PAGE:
Tumors or growths in the head and neck region may be divided into those that are benign (not cancerous) and malignant (i.e., cancer). Fortunately, most growths in the head and neck region in children are considered to be benign. These benign growths can be related to infection, inflammation, fluid collections, swellings, or neoplasms (tumors) that are non life-threatening. The malignant growths, on the other hand, may be life-threatening and cause other problems related to their growth and spread. Even the malignant growths in the head and neck are usually treatable.

 

Benign Tumors

It is very common for children to have enlarged tonsils and adenoids. These are almost always from an infection or inflammation. It is very rare that children develop a cancer, lymphoma, or sarcoma of these areas. When the tonsils, adenoids, or other areas of the mouth or throat remain enlarged or are enlarged on only one side, it is important to have an evaluation by a specialist in ear, nose and throat or otolaryngology-head and neck surgery.

The lymph nodes of the neck region may become enlarged during childhood. Most of the time, this is reactive in nature and related to inflammation or infection. However, if the lymph nodes remain enlarged for a period of time without going away, it is important to have an otolaryngologist-head and neck surgeon evaluate the problem.

Other benign growths in the face and neck include cysts (fluid collection) such as branchial cleft cyst, thyroglossal duct cyst, cystic hygroma, and dermoid cysts. These often require removal due to their continued growth and potential for infection. Growths of blood vessels often are seen in the face and neck and these are often referred to as hemangiomas, vascular malformations, lymphatic and arteriovenous malformations (AVM). Some of these may require removal or treatment depending upon the type and location.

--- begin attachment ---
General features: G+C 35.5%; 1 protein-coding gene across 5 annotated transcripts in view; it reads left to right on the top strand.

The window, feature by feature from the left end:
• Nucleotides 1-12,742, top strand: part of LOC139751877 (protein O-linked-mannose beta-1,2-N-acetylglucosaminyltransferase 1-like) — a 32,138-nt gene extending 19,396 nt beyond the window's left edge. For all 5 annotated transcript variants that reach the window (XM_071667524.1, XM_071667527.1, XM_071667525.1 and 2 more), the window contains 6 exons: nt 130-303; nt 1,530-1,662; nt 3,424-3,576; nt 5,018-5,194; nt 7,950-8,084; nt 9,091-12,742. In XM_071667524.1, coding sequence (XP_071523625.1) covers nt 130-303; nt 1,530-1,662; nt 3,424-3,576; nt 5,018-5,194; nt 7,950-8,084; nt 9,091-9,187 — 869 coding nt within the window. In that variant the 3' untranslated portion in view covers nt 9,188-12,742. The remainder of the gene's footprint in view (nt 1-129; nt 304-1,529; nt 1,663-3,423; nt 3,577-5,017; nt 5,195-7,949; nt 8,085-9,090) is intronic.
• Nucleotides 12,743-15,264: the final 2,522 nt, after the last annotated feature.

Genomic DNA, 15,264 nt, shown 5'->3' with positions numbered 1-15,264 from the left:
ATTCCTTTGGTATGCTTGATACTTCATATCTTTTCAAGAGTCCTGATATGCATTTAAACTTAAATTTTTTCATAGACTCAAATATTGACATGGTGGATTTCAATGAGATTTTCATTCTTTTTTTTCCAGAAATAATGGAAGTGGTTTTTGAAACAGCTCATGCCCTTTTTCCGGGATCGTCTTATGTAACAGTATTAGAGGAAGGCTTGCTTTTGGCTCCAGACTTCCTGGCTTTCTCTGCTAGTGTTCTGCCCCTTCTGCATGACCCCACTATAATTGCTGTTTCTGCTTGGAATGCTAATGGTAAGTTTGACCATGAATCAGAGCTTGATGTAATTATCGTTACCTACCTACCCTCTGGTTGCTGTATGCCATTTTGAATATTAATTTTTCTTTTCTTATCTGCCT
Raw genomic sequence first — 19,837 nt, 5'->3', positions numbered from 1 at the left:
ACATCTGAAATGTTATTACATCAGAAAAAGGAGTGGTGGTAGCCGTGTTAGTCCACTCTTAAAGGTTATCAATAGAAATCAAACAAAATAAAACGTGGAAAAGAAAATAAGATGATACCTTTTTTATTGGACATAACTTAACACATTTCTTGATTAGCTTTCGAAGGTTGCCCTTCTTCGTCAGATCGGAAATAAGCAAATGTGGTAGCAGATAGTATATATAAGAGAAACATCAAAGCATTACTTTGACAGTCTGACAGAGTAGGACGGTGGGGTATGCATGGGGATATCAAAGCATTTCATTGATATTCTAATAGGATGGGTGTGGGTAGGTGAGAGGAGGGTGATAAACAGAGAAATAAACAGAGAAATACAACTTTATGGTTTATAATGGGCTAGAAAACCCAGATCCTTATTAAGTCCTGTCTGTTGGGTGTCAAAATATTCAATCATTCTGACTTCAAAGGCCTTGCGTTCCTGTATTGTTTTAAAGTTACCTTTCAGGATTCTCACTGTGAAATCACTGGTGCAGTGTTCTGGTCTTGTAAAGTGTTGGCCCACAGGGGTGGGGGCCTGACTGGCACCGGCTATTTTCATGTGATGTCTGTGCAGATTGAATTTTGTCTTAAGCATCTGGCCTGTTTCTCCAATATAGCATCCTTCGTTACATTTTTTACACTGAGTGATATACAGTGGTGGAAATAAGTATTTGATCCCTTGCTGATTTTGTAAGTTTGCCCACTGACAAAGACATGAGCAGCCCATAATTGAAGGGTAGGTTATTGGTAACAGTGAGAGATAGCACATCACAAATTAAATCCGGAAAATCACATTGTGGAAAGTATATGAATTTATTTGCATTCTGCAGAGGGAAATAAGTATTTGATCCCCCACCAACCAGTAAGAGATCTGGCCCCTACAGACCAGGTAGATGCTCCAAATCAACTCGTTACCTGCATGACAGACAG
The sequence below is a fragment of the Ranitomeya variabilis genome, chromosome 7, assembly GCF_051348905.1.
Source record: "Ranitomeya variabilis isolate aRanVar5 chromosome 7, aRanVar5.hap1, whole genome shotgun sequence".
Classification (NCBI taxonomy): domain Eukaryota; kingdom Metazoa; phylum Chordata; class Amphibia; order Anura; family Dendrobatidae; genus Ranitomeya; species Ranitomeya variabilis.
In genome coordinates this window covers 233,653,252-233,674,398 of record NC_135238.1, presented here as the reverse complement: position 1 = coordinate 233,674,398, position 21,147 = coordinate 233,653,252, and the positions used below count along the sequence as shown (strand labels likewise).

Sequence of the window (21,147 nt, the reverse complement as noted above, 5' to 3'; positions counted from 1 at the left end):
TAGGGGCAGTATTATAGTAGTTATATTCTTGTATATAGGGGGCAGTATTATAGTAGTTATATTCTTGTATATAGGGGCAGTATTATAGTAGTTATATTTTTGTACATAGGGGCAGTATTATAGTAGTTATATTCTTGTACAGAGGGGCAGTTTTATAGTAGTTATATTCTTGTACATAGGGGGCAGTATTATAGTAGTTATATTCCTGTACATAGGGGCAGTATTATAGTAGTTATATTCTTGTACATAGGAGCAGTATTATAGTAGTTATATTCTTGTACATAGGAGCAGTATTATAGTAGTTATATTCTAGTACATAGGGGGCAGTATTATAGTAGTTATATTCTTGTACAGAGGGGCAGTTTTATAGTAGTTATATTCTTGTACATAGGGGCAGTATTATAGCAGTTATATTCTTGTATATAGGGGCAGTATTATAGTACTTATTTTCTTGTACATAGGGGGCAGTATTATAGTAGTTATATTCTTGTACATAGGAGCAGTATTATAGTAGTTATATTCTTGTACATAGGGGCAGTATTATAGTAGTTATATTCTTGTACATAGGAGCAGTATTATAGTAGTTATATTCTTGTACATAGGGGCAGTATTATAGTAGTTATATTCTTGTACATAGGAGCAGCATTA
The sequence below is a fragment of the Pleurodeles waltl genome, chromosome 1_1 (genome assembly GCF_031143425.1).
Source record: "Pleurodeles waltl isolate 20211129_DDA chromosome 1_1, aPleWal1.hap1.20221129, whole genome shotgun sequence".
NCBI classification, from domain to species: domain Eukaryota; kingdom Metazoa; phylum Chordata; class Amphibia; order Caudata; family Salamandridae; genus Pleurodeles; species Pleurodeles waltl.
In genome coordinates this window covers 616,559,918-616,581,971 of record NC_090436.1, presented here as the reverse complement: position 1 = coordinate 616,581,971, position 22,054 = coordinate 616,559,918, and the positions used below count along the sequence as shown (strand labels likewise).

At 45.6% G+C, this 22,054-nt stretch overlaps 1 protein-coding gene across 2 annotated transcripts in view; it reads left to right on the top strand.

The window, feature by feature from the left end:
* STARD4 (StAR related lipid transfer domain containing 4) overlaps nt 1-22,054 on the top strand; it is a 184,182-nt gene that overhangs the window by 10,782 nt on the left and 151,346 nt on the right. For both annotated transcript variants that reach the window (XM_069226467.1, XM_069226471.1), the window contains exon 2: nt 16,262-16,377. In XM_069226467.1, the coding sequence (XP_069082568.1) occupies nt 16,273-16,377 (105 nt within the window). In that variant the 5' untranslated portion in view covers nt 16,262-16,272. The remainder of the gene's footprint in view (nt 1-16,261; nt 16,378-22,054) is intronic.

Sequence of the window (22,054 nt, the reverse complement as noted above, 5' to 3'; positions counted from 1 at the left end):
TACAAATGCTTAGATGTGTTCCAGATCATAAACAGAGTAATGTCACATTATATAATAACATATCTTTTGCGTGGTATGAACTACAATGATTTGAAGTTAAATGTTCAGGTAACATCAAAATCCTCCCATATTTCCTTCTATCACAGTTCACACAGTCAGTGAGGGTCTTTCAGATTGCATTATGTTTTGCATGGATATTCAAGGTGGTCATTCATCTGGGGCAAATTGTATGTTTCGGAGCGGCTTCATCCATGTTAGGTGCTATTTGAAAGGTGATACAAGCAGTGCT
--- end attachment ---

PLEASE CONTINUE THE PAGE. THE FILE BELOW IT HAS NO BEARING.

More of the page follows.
Sinus and Nose Growths

Although most children have nose bleeds and occasional allergies and sinus infection, sometimes tumors of the nose and sinus present with similar symptoms. It is generally recommended that a child with continuous sinus problems or nose bleeds be evaluated by an otolaryngologist-head and neck surgeon to be sure it is not a tumor or other treatable condition.

Non-epithelial neoplasms constitute the majority of sinonasal (sinus) tumors in children and adolescents. Among these, rhabdomyosarcoma (RMS) or undifferentiated sarcoma and non-Hodgkin lymphoma account for the majority of cases. Among head and neck RMS 14 percent arise from the nasal cavity and 10 percent from the paranasal sinuses. Nasopharyngeal carcinoma accounts for one third of the nasopharyngeal neoplasms in children. As is the case in adult patients, it is associated with Epstein-Barr virus (EBV) infection as demonstrated by EBV DNA presence in malignant cells. Less frequently, Ewing's sarcoma/PNET can present in this location. These tumors have also been described as secondary malignancies following treatment of retinoblastoma and other neoplasms. Esthesioneuroblastoma is a rare sinonasal tumor historically related to Ewing/PNET, although more recently comparative genomic hybridization analysis disputes this relation. Other less common sinonasal tumors presenting in children include hemangioma and hemagiopericitoma, fibroma and fibrosarcoma, malignant fibrous histiocytoma, and desmoid fibromatosis.